Tuesday, May 5, 2009

MRI Wednesday

I'll be going to the S. Mark Taper Imaging Center for a breast MRI. I had this same procedure in 2004 before the mastectomies. At the time I had no idea really of what to expect. Having been previously very healthy, my fear of hospitals and test procedures was because it was all so foreign to me. The experience I’d had with hospitals and specifically cancer treatments were centered on my Godmother and little sister who both died of breast cancer after lots of treatment and in the case of my Godmother, a long battle with breast cancer.

I recall the MRI was scheduled early morning, not my best time of day anyway. I had no idea how small the tube is that they put you in for the test. I remember laughing because I was told to lie face down on the table, and the attendant put 2 coffee filters (that’s what they looked like to me) in the depressions that allow the breasts to hang down.

Breast imaging is very sensitive to motion. I was told even the slightest movement could cause errors, and that I should make myself comfortable and lay motionless for the approximately 60 minutes. The technician added to my fears when she told me how to signal her if I needed to come out right away in case I felt my tattoos burning. Apparently, some older components of tattoo inks could be pulled out of the skin by the magnet!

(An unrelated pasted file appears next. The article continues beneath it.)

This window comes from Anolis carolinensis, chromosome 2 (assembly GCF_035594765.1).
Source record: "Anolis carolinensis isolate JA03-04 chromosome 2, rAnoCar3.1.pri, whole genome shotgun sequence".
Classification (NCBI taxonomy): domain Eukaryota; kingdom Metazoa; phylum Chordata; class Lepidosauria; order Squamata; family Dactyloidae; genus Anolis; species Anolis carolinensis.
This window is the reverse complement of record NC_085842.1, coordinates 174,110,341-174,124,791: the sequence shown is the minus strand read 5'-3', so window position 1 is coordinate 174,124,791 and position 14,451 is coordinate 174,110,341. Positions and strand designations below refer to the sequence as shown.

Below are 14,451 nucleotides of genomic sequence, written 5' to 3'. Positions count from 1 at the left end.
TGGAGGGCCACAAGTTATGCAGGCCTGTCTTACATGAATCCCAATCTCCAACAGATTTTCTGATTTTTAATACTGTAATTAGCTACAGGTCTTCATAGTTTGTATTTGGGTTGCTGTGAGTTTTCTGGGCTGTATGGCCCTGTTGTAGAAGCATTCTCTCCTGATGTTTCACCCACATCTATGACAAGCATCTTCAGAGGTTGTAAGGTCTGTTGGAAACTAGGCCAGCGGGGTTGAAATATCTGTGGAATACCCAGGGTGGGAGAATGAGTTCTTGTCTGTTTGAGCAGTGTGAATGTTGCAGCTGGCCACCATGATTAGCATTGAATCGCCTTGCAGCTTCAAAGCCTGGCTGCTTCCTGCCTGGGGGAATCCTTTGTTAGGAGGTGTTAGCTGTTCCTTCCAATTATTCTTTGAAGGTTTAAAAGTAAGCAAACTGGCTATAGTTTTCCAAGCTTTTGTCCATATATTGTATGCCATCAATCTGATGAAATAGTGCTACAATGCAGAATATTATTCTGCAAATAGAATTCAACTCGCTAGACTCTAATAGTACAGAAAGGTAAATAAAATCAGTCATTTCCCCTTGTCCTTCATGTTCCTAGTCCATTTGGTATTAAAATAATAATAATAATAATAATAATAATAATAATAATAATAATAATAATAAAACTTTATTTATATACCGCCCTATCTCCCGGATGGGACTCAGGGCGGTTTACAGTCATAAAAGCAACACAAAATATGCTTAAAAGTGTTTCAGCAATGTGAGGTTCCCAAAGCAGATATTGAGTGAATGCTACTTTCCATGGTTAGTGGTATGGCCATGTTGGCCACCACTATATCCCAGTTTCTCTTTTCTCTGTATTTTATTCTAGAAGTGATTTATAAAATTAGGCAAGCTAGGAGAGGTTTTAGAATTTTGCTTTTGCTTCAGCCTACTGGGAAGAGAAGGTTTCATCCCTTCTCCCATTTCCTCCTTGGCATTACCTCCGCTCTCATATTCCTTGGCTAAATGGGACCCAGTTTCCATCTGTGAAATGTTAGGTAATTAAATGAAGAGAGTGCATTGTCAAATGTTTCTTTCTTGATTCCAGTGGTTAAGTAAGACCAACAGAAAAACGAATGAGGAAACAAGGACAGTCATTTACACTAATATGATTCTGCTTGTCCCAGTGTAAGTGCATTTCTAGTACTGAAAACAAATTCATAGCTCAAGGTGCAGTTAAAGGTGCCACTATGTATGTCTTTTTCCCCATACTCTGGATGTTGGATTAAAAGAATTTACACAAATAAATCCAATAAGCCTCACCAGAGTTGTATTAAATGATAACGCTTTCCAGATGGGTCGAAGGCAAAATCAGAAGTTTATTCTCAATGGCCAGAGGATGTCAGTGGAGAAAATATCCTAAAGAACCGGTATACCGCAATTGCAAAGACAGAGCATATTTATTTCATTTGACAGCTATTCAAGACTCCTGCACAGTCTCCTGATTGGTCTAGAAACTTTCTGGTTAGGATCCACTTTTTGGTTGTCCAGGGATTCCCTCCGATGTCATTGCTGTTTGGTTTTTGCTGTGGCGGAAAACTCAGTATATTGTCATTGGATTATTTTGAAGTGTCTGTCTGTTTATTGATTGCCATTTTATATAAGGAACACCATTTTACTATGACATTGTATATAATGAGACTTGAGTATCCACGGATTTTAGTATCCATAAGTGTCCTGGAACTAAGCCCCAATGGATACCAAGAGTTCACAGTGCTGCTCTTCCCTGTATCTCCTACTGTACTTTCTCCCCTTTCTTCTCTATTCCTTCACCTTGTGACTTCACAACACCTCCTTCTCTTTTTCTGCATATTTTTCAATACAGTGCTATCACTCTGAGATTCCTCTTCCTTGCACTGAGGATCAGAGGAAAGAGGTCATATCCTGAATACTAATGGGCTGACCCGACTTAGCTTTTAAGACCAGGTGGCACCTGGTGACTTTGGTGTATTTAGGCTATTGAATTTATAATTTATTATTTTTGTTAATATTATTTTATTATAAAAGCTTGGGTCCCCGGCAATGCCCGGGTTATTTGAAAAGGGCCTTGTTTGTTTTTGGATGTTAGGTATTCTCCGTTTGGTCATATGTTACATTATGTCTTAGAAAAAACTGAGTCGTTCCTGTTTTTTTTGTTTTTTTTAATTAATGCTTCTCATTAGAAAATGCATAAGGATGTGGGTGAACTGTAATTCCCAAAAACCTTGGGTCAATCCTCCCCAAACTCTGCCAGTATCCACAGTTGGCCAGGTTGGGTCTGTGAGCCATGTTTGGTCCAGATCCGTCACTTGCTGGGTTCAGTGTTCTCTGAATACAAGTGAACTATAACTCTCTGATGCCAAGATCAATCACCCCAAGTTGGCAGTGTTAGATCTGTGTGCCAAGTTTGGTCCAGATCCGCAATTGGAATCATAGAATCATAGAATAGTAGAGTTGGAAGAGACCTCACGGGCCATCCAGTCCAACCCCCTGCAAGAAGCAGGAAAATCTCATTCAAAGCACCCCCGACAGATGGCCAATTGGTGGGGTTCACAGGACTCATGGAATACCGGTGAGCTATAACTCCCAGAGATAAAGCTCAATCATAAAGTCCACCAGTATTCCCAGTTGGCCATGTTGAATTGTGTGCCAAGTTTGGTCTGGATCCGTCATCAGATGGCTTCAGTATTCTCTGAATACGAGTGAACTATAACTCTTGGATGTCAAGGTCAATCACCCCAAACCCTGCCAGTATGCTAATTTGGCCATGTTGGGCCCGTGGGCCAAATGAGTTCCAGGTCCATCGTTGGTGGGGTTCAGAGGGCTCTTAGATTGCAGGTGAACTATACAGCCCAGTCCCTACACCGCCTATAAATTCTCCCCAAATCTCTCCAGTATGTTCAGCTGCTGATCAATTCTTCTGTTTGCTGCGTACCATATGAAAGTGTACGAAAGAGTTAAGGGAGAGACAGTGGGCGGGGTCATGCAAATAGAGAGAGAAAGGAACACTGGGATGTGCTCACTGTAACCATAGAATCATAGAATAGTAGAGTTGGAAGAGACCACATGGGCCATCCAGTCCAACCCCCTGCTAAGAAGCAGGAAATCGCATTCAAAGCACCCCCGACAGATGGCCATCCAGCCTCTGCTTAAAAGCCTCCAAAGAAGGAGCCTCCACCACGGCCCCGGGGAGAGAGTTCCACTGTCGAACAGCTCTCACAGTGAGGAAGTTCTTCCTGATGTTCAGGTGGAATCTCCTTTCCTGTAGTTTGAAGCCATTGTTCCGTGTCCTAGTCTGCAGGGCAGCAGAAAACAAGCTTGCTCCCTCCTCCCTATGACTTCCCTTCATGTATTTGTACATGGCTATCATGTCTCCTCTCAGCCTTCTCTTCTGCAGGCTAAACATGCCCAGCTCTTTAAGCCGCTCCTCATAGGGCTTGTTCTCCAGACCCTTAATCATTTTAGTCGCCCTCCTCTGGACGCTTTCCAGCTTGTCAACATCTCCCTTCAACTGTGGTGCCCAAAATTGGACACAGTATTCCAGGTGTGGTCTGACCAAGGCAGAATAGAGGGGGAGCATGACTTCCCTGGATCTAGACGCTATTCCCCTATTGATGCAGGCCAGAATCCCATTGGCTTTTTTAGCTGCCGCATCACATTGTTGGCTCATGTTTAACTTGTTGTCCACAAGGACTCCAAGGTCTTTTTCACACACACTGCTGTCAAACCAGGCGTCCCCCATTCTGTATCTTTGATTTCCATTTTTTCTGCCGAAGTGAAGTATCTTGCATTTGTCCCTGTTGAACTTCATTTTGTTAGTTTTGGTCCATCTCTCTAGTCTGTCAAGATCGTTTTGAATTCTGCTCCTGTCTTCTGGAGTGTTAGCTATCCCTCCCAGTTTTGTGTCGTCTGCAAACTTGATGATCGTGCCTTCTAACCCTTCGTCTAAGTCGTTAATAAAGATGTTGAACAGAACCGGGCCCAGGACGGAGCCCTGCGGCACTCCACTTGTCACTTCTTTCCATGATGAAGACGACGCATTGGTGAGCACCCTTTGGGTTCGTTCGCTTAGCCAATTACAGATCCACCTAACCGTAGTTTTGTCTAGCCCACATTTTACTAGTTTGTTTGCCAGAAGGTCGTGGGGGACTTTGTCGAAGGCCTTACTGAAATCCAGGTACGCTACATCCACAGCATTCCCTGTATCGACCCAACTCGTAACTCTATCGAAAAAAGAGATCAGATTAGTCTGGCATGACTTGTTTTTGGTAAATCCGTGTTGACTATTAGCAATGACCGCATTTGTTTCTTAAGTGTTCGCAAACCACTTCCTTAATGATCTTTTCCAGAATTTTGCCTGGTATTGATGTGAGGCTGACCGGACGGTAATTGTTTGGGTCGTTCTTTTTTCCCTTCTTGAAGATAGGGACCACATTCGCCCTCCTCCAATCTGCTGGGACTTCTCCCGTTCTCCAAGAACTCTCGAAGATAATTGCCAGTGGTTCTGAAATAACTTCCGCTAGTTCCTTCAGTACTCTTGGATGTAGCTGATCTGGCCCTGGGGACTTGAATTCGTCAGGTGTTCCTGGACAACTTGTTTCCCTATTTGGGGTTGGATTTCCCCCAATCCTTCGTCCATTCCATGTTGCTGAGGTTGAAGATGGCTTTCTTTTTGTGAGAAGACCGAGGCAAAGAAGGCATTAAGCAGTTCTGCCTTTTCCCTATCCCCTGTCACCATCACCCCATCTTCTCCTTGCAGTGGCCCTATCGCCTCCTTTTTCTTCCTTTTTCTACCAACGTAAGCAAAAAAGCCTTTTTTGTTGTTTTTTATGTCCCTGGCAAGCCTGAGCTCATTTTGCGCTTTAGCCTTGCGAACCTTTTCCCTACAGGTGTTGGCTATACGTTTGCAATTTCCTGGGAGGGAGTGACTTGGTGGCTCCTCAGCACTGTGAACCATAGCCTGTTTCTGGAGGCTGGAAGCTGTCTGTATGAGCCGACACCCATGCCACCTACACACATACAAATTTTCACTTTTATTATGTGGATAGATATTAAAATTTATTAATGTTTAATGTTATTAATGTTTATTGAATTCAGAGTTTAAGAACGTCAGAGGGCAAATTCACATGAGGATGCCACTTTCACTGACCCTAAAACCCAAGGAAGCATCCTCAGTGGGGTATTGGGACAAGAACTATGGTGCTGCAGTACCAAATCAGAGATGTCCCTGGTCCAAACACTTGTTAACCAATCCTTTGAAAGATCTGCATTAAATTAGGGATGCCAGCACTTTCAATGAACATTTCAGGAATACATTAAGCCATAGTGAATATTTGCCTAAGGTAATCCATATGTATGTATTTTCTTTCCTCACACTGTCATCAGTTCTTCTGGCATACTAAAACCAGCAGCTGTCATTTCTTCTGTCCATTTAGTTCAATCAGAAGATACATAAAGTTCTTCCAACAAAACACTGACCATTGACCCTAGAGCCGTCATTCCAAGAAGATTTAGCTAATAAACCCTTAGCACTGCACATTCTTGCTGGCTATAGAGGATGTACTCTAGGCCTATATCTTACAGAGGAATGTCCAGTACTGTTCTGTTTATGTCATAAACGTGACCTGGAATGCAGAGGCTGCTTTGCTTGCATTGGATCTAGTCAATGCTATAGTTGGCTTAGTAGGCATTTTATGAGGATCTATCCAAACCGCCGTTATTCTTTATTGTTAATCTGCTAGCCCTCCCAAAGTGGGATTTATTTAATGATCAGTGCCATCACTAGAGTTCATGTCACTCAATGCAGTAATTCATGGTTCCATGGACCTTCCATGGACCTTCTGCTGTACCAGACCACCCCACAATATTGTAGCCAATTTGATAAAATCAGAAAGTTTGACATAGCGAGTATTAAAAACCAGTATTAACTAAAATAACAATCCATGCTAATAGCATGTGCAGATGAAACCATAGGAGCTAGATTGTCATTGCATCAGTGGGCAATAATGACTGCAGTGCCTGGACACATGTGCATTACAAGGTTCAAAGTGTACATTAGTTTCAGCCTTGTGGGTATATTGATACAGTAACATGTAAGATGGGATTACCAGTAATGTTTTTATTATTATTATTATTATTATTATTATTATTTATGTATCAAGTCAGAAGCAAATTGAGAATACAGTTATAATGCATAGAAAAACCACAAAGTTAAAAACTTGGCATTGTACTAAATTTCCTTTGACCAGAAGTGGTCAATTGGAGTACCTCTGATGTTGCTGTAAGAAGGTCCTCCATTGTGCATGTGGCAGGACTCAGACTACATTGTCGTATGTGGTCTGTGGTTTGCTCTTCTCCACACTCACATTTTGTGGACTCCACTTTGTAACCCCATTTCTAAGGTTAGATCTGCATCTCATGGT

I lay down on the table as instructed and the attendant slid the table into the tube. I thought of the sickbay aboard the Starship Enterprise and wished the technician could just wave a Tricorder over me and I would be healed. My husband sat outside the tube, but I couldn’t see him for the bright light shining in. I felt terrified and claustrophobic, trying to relax and be still while crying my eyes out. I didn’t feel anything, but heard thumping noises that seemed to surround me and grew increasingly loud. I lay there crying for what seemed like the longest hour of my life.
I think the only way I was able to keep still was the idea that I’d have to do the whole thing over again if the image was blurred. I felt completely drained after I got up from that table, but no so much that I didn’t notice the valves nearby labeled N2O (Nitrous Oxide).
I’m not so terrified this time, I know what to expect and I asked my Dr. for some Valium to take before I go in. I know it will be uncomfortable, I still get claustrophobic even in an elevator, but I’m anxious to get the tests done.

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